Dexterous Walking Robot Design Could Transform Construction Missions in Space

Scientists have engineered an advanced walking robot that could transform huge construction ventures in space. They tested the viability of the robot to carry out the in-space setting up of a 25-m Large Aperture Space Telescope (LAST).

robot, aerospace robotics, walking robot, space missions

Image Credit: Vadim Sadovski/

They report their conclusions in Frontiers in Robotics and AI. A scaled-down model of the robot also exhibited potential for large construction ventures on Earth.

More than anywhere else, maintenance and servicing of large constructions are necessary for space, where the environment is extreme and human technology has a limited lifecycle.

Robotics, extravehicular activities (tasks performed by an astronaut outside a spacecraft), and autonomous system solutions have benefited servicing and maintenance ventures and have assisted the space community to perform revolutionary research on numerous space expeditions.

Developments in robotics and autonomous platforms enable a host of in-space services, which include, but are not limited to, assembly, manufacturing, maintenance, earth observation, astronomy, and debris removal.

With the innumerable hazards involved, depending only on human builders is insufficient, and existing technologies are becoming obsolete.

We need to introduce sustainable, futuristic technology to support the current and growing orbital ecosystem. As the scale of space missions grows, there is a need for more extensive infrastructures in orbit. Assembly missions in space would hold one of the key responsibilities in meeting the increasing demand.

Manu Nair, Corresponding Author and PhD Candidate, University of Lincoln

In their article, Nair and his contemporaries illustrated a state-of-the-art, dexterous walking robotic platform that can be employed for in-orbit assembly space ventures. As a use case, the team tried out the robot for assembling the 25-m LAST.

Assembling Telescopes in Orbit

Ever since the introduction of the Hubble Space Telescope and its successor, the James Webb Space Telescope, the space community has been unceasingly moving toward installing newer and bigger telescopes with larger apertures (the diameter of the light collecting area).

Putting together such telescopes, such as the 25-m LAST, on Earth is not feasible with the currently available launch vehicles due to their inadequate size. That is why larger telescopes are preferably put together in space (or orbit).

“The prospect of in-orbit commissioning of a LAST has fueled scientific and commercial interests in deep-space astronomy and Earth observation,” said Nair.

The right tools are mandatory to put together a telescope of that size in space.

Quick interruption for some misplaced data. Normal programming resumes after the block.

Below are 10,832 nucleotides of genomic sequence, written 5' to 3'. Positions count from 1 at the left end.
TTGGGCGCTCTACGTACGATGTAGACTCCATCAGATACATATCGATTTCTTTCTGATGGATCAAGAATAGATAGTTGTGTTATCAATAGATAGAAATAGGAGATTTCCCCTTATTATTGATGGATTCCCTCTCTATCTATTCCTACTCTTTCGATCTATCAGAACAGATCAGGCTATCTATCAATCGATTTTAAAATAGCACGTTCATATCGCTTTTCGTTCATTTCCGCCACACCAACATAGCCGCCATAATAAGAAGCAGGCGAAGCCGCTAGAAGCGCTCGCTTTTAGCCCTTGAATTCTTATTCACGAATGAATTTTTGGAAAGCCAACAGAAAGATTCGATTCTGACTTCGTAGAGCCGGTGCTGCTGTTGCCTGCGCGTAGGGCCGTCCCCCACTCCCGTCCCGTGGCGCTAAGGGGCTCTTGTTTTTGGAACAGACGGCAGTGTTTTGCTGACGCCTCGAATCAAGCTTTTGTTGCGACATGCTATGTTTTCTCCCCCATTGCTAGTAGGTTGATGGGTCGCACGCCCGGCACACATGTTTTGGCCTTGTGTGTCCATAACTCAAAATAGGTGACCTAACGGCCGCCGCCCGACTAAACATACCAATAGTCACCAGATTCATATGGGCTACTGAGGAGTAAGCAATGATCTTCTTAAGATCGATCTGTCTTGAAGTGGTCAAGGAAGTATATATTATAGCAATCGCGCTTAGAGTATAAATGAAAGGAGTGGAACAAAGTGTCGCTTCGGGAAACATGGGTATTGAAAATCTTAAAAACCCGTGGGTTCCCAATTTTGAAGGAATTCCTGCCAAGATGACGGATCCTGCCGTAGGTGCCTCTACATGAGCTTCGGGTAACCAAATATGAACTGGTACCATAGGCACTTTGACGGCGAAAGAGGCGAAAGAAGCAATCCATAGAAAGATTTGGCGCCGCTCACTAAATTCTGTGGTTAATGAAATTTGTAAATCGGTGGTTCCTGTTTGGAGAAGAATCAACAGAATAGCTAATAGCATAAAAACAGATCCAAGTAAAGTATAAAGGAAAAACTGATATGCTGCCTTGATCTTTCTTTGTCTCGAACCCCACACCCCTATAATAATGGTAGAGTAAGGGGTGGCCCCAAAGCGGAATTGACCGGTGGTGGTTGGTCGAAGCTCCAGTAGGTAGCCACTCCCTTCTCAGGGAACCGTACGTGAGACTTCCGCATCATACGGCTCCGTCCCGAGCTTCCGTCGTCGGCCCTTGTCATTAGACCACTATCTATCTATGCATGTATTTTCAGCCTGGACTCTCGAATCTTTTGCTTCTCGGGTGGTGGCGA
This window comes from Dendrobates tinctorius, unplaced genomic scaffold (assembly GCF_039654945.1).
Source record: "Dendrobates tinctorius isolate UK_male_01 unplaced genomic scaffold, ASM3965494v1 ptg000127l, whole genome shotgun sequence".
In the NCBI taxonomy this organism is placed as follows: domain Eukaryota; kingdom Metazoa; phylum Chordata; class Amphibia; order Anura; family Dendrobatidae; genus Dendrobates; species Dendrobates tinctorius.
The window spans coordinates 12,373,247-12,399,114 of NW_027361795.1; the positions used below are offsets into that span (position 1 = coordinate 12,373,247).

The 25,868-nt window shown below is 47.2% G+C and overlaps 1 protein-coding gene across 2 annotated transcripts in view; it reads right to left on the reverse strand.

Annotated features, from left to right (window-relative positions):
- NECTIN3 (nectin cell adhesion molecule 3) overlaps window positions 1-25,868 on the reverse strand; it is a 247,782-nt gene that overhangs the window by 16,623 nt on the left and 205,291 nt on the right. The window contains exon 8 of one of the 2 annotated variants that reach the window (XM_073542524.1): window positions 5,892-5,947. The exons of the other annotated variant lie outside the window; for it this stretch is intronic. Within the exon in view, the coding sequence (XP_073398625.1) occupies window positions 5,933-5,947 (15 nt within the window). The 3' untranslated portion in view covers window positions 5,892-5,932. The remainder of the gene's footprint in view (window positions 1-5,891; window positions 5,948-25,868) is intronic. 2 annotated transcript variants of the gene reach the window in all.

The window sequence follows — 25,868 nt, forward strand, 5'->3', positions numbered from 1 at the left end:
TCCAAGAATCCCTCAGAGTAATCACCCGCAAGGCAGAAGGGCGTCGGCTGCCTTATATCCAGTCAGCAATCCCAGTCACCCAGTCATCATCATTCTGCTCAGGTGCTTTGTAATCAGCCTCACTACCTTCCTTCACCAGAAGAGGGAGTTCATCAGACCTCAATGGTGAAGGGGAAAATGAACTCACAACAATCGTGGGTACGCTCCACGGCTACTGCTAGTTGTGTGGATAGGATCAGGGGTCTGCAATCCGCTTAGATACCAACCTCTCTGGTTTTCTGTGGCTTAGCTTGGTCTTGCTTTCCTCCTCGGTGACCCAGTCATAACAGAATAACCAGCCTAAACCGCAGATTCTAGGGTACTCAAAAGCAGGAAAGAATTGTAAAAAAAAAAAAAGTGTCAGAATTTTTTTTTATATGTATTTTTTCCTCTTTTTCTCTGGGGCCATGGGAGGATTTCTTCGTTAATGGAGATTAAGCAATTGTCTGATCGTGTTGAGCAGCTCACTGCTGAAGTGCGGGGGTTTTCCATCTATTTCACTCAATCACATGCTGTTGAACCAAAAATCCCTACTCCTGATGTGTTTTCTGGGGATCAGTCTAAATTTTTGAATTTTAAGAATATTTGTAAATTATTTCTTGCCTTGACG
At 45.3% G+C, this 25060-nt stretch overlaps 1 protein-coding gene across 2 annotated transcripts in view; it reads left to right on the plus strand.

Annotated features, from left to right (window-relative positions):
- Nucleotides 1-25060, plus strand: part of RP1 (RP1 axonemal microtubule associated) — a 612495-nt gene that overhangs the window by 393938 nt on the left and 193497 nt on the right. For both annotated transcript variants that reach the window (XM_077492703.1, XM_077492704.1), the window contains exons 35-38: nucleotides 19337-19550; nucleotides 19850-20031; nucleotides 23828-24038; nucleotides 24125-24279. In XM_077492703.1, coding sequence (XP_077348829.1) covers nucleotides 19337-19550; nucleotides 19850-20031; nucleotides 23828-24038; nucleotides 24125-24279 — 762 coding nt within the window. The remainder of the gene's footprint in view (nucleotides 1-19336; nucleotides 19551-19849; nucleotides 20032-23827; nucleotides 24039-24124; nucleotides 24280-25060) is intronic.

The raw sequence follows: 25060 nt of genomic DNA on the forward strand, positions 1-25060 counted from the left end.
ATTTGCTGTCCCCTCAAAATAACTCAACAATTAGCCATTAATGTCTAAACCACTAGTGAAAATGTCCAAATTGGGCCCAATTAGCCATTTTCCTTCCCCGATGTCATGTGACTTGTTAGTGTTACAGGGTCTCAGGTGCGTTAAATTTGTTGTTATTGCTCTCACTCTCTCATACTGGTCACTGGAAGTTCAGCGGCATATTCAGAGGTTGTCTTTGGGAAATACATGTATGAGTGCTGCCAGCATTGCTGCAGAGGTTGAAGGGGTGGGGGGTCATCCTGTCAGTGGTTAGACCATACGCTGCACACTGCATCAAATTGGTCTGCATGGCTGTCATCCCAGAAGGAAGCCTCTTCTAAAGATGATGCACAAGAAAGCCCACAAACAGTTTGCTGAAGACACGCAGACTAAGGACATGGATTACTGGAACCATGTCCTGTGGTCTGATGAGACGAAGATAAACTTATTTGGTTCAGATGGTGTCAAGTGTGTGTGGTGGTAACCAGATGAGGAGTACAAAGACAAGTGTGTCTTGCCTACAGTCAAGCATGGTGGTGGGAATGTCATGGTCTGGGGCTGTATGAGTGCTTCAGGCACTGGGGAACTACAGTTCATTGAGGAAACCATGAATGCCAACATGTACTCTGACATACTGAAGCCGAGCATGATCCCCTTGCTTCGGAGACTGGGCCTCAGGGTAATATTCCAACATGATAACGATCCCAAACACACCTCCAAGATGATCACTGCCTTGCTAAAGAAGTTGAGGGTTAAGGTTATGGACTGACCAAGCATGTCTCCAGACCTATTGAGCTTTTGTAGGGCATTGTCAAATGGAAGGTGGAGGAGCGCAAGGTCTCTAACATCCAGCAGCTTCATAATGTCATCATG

Although conventional space-walking robotic candidates are dexterous, they are constrained in maneuverability. Therefore, it is significant for future in-orbit walking robot designs to incorporate mobility features to offer access to a much larger workspace without compromising the dexterity.

Manu Nair, Corresponding Author and PhD Candidate, University of Lincoln

E-Walker Robot

The scientists suggested a seven degrees-of-freedom completely dexterous end-over-end walking robot (a limbed robotic platform that can move along a surface to various locations to carry out operations with seven degrees of motion capabilities), or, simply put, an E-Walker.

They carried out a detailed design engineering mission to test the robot's potential to competently put together a 25-m LAST in orbit. The robot was likened to the current Canadarm2 and the European Robotic Arm on the International Space Station.

A scaled-down model for Earth-analog testing was created, and another design engineering mission was accomplished.

Our analysis shows that the proposed innovative E-Walker design proves to be versatile and an ideal candidate for future in-orbit missions. The E-Walker would be able to extend the life cycle of a mission by carrying out routine maintenance and servicing missions post assembly, in space.

Manu Nair, Corresponding Author and PhD Candidate, University of Lincoln

“The analysis of the scaled-down prototype identifies it to also be an ideal candidate for servicing, maintenance, and assembly operations on Earth, such as carrying out regular maintenance checks on wind turbines,” Nair added.

However, there is more to be explored. The study was restricted to the design engineering investigation of a full-sized and prototype model of the E-Walker.

The E-Walker prototyping work is now in progress at the University of Lincoln; therefore, the experimental verification and validation will be published separately.

Manu Nair, Corresponding Author and PhD Candidate, University of Lincoln

Journal Reference:

Nair, M. H., et al. (2022) Design engineering a walking robotic manipulator for in-space assembly missions. Frontiers in Robotics and AI.

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